By 1666, it was evident to the Indian nations in the eastern portion of North America that European colonization (French and English) was not a passing fad, but was a force that was changing the Indian way of life as well as the natural landscape.
The French saw that their best opportunity for economic gain was to be found in the fur trade in which their Native American trading partners would retain their autonomy and provide them with furs. The French explorers quickly established trading relations with the Native nations. The French learned Indian languages, intermarried with them, and learned and adopted Indian ways. Even the French Christian missionaries learned the Indian languages.
In 1666, a massive force of regular French soldiers, local militia, and Christian Indians set out from French Canada (New France) to wage war against the Mohawk in New York. Four Catholic priests accompanied the force of 1,400 men. They destroyed and plundered several Mohawk villages, burning the food supplies. The Mohawk offered no resistance, but fled into the forests. While no Mohawk were directly killed by the invading force, the timing of the attack—in the fall—meant that they did not have time to replant their fields or gather enough food for the coming winter. According to Conrad Heidenreich in his chapter in North American Exploration:
“Although few Mohawks were killed, their villages and food supplies were totally destroyed and their lands claimed for France by right of conquest.”
The Mohawk made peace and asked that the French send them missionaries.
In New York, the Cayuga sent a delegation to Quebec to ask the French for missionaries.
Prior to the establishment of English colonies in North America, the only English experience with colonialization had been their invasion, conquest, and occupation of Ireland. The English therefore brought their Irish experience to America and treated Indians in a manner similar to the way in which they had treated the Irish. The English had no interest in Indian rights: Indian people were simply inconvenient occupants of land desired by the English.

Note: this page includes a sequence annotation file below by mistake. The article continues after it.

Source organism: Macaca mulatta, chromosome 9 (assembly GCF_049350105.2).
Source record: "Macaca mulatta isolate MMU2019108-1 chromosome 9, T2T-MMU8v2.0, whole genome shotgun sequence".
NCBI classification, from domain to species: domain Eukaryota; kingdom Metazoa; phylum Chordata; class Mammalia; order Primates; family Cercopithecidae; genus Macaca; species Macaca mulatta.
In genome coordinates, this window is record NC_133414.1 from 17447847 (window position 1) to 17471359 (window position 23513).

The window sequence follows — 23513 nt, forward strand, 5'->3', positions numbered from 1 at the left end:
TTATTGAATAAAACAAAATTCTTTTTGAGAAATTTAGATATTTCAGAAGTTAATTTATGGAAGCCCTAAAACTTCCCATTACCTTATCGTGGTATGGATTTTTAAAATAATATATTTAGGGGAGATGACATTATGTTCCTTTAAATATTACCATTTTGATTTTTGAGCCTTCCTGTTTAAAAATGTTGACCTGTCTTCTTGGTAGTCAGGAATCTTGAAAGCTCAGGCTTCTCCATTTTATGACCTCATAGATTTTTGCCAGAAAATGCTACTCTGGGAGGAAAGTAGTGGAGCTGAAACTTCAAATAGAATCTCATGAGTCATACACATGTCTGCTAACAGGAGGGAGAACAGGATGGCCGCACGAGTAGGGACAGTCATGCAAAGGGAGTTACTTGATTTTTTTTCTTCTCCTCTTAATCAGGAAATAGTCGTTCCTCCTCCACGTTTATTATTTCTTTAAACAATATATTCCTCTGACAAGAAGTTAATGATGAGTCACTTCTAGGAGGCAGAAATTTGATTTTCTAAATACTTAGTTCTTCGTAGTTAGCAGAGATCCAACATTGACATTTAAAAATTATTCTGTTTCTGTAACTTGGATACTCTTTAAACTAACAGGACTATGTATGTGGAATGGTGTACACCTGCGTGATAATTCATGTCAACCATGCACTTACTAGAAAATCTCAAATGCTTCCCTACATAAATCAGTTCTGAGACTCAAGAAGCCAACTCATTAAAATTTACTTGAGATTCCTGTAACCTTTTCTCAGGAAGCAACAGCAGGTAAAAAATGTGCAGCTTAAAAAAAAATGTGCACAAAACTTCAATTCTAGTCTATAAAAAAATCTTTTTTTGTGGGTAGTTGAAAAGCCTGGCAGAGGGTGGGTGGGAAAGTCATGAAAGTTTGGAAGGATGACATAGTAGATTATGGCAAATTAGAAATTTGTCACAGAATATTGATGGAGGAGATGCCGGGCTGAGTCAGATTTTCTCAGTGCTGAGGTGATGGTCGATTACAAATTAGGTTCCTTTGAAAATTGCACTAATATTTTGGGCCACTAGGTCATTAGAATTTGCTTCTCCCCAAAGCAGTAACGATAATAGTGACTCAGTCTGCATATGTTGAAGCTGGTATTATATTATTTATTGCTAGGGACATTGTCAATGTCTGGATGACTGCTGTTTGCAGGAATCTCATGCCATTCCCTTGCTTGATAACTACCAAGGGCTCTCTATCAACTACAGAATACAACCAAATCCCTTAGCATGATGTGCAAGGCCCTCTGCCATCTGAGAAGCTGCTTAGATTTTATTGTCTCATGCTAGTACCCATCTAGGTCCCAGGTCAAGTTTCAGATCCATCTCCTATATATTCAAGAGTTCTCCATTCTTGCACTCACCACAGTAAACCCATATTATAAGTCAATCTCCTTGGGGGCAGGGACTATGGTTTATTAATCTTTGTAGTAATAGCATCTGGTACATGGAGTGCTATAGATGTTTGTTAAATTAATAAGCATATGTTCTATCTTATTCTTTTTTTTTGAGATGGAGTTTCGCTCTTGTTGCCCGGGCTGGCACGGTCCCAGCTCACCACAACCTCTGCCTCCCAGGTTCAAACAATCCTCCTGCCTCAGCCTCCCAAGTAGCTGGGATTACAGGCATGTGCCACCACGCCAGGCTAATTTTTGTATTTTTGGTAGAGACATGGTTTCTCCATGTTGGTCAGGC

The Susquehannock renewed their peace treaty with the Maryland colonies. Signing the treaty for the Susquehannock were Wastahunda, Harignera, and Gosweinquerackqua.
In Connecticut, the English magistrates, concerned about conflicting claims for hunting lands by the Podunk under Arramament and the Mohegan under Uncas, intervened to establish a boundary line between the two groups.
In Connecticut, colonial authorities formally set aside 3,000 acres of land at Mashantuket west of Long Pond for the Western Pequot under the leadership of Robin Cassacinamon.
Reservations were created for the Shinnecock, Poosepatuck, Montauk, and Unquachog on Long Island.
In Maryland, the Conoy signed a peace treaty with the English colonists.
In Massachusetts, John Eliot’s The Indian Grammar Begun was published. In this work, Eliot notes that there were two kinds of Indian nouns: those which indicate something which is living or animate and those which indicate that something is inanimate.
In Virginia, the Weyanoke abandoned their principal village of Warekeck because of constant attacks by the Nottoway and Tuscarora.
In Wisconsin, three Ottawa bands had now joined together in a common village.
In Wisconsin, the Mascouten, Kickapoo, Miami, and Illinois occupied a large village about 70 miles from present-day Green Bay.